My Bible reading plan had me at the beginning of the book of Joshua when the Covid-19 restrictions began.  The Lord said to Joshua, “Be strong and courageous.”  Over and over again, setting the tone for the whole book, the Lord says, “Be strong and courageous.”
When my daughter’s Irish dance events began to be cancelled.
      Be strong and courageous.
When we heard rumors of travel restrictions, and then saw the reality taking place.
     Be strong and courageous.
When my son’s senior collegiate track season ended.
     Be strong and courageous.
When it was announced that my school would be closing for 6 weeks.
     Be strong and courageous.
When we made the call to bring my daughter home early from her internship in London.
     Be strong and courageous.
As we hear of friends around the world who have become sick and recovered.
     Be strong and courageous.
As we hear of friends who are in places with stricter lockdown measures than we are in.
     Be strong and courageous.
As we hear of people dying and lack of supplies.
     Be strong and courageous.
When I went to Wal-Mart and saw empty shelves.
     Be strong and courageous.
As we continue to move forward into uncharted waters, new social norms, and living in the middle of a pandemic.
Be strong and courageous.
I wrote another post awhile ago about how bravery doesn’t feel brave, and I have similar thoughts on the word courage.  While the images that the word conjures are usually of warriors with mad skills, strength doesn’t often require courage.  Courage is when we are afraid or unqualified to do something, yet we take a risk and do it anyway.  Being courageous does take a strength of heart and mind, though, and a trust in something that is outside of ourselves.
Through all of this change, sometimes with it coming hour by hour, I haven’t felt very strong or courageous.  I’ve had to spend quite a few days processing all these feelings and losses.  Trying to do that in the middle of a house full of people presents its own challenges.  For someone who is an introvert, alone time is now at a premium.  Navigating how to be a teacher who works from home, setting boundaries with my housebound peeps (who mostly are bored out of their minds), making time to explore and understand and feel my own feelings, and still finding time to write and do all the writerly things has proven a mix that’s been impossible to find.  You’d think that by being home all the time that I’d have more time on my hands, but it’s definitely been a challenge.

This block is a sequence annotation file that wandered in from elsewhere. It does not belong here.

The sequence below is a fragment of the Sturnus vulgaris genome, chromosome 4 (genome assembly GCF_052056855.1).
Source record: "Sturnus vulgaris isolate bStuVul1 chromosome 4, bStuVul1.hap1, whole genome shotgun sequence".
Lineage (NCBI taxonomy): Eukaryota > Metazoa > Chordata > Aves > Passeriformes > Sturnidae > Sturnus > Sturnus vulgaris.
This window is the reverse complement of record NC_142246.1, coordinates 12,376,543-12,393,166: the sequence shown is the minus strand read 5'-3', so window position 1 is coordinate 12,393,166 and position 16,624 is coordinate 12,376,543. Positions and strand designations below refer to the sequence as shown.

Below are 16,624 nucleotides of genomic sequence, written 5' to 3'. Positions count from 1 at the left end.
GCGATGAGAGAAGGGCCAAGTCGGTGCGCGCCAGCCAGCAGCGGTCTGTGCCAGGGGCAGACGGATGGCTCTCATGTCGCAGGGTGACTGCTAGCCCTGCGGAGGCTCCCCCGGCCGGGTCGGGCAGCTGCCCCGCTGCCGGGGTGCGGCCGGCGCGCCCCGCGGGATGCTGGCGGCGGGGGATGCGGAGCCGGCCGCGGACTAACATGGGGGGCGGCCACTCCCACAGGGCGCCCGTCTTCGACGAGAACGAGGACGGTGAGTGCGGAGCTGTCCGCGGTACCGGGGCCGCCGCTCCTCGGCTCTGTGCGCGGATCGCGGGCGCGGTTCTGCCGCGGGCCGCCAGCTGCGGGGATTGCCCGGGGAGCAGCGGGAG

This blog has been pretty silent through most of this initial adjustment to our “new normal.”  In the flurry of adjusting to remote teaching, the efforts to get my daughter home from London (she’s home, yay!), and processing the emotions of the different types of loss that this virus has brought upon our world, even my Writing Wednesday posts have taken a back burner.  The more important work of navigating this brave new world in a healthy way has taken precedence in my life.  It is my hope that these words of transparency and reality will give you permission to also take time to feel what you need to feel and process all the things in healthy and life-giving ways.
As we move forward, in some ways, things around here have settled into a new sense of normalcy.  Each day still brings new challenges, from dealing with the boredom of my peeps, and sorting out this work from home thing, to new strictures set in place by our governor, and wondering if there will be TP the next time I’m at the store. (We’re all good so far.)  A big challenge in our house?  Consuming more news than is necessary or healthy.  I was chatting with a friend today who has a rule that the news is not allowed to be on all the time.  I think I’m going to adopt this as a healthy boundary in my home.
Time is passing and we are adjusting, and I’m beginning to find hope and light again.  I still feel a definite sense of loss, and there are still many unknowns out there…  Will my son have a graduation ceremony?  Will we be able to go back to school this year?  What will summer be like this year?  Being strong and courageous right now looks more like waiting and praying, especially in the unknown.  But I love this part of  the first chapter of Joshua:  “Do not be afraid or discouraged, for the Lord your God is with you wherever you go.” (Josh. 1:9b) There it is.  The “why” of why we can be strong and courageous, why Joshua was able to be, even in the face of an unknown future:  “The Lord your God is with you wherever you go.”
In the face of uncertainty, of plague and death and loss, I find my strength and courage in Him, because He is with me wherever I go.

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